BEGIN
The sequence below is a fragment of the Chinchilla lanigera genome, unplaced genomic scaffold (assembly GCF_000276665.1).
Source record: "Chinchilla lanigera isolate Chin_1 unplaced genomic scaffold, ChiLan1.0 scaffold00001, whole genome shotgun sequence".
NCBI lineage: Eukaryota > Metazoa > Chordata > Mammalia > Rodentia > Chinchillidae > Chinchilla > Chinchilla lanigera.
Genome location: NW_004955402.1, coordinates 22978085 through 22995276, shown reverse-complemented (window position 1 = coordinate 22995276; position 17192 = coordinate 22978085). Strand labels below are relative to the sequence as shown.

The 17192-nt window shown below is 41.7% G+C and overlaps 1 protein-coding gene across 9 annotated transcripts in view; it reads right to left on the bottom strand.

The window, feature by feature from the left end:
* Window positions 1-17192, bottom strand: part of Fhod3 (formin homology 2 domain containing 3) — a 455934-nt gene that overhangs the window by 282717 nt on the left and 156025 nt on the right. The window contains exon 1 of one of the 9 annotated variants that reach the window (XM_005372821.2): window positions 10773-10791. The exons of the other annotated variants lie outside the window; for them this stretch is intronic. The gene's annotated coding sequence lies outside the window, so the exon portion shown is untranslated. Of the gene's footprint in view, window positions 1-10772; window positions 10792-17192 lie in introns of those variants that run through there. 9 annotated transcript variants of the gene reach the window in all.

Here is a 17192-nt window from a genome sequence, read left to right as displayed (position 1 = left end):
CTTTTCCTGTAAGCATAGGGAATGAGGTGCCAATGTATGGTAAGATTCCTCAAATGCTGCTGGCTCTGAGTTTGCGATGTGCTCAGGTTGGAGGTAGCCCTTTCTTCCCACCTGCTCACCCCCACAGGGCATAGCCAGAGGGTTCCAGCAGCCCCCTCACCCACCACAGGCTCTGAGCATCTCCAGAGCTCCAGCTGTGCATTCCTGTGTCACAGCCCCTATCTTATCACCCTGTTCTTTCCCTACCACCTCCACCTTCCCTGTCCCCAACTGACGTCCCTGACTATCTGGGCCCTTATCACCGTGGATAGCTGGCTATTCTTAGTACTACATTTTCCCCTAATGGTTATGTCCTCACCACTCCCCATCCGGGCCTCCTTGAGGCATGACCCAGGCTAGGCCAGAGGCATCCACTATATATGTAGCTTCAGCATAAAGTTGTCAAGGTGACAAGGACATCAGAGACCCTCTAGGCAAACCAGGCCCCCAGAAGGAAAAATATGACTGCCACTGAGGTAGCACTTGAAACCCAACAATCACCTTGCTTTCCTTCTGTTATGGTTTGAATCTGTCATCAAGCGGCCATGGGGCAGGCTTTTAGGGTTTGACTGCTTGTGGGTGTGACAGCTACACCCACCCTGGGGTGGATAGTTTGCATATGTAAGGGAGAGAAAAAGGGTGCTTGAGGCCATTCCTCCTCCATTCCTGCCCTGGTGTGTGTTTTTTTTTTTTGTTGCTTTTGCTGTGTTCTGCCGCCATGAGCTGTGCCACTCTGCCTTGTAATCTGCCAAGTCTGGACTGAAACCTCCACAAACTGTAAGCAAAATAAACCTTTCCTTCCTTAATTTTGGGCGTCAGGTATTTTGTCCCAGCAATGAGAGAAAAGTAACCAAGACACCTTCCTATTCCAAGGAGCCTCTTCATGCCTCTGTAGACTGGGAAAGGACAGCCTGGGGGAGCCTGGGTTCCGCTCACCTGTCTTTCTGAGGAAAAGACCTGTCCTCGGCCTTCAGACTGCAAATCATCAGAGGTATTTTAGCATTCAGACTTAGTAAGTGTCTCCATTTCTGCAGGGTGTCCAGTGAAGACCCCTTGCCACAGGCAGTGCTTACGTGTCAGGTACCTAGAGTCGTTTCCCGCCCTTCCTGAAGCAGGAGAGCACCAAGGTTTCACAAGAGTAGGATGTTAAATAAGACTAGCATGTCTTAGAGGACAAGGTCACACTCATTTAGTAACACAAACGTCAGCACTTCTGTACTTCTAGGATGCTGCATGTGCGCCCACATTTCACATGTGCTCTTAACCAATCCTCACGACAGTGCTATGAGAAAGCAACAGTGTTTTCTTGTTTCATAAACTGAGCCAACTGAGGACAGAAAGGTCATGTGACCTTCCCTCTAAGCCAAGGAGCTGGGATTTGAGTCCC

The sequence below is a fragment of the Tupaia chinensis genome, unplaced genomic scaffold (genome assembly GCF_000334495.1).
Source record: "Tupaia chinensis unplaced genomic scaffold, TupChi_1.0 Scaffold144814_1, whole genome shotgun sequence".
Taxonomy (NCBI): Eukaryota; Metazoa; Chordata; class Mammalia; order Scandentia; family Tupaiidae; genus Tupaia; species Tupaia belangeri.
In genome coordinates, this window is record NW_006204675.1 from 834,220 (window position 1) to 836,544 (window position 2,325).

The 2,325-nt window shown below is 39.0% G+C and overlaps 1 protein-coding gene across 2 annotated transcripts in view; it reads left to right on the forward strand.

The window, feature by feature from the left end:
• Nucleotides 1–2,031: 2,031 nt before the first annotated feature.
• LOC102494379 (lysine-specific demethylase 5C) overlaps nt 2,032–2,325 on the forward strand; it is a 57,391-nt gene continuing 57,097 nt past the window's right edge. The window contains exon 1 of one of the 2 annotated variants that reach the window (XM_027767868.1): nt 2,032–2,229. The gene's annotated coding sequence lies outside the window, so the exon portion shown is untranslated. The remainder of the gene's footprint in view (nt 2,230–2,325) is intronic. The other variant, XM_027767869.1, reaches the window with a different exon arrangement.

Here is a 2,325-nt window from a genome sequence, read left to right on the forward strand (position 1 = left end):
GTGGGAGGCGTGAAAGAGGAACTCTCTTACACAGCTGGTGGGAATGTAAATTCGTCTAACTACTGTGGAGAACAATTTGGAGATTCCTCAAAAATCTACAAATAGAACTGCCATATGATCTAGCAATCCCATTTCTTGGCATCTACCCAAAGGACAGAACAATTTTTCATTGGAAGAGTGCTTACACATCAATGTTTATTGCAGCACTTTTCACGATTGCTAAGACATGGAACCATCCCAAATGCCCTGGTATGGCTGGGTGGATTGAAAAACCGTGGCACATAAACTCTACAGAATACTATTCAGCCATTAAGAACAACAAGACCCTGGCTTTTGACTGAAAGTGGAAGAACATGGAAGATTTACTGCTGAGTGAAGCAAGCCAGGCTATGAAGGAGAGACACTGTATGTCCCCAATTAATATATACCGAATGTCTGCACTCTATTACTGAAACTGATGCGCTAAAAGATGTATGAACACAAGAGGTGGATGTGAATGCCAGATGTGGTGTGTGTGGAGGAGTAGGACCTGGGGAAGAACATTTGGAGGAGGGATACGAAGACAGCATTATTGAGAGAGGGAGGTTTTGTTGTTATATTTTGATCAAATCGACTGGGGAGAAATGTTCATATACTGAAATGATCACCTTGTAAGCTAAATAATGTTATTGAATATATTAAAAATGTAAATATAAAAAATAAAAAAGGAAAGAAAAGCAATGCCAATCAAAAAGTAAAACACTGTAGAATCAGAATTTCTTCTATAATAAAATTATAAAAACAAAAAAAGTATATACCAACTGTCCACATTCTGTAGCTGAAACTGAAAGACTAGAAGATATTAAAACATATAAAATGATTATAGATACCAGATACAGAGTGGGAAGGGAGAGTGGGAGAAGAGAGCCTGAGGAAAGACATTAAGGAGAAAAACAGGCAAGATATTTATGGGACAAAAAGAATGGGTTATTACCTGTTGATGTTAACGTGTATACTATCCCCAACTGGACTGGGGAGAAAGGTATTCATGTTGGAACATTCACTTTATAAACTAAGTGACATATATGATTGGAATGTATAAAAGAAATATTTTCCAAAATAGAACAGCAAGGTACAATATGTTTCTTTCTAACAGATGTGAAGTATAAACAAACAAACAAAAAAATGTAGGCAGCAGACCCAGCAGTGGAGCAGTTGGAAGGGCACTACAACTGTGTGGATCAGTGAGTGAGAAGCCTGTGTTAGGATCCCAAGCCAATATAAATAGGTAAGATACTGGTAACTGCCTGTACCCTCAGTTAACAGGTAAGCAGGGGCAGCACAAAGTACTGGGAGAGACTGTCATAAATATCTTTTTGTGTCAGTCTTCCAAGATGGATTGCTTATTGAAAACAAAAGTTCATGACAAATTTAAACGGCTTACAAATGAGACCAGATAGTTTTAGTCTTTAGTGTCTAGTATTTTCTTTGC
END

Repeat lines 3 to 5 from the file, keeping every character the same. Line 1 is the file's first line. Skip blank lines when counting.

NCBI lineage: Eukaryota > Metazoa > Chordata > Mammalia > Rodentia > Chinchillidae > Chinchilla > Chinchilla lanigera.
Genome location: NW_004955402.1, coordinates 22978085 through 22995276, shown reverse-complemented (window position 1 = coordinate 22995276; position 17192 = coordinate 22978085). Strand labels below are relative to the sequence as shown.

The 17192-nt window shown below is 41.7% G+C and overlaps 1 protein-coding gene across 9 annotated transcripts in view; it reads right to left on the bottom strand.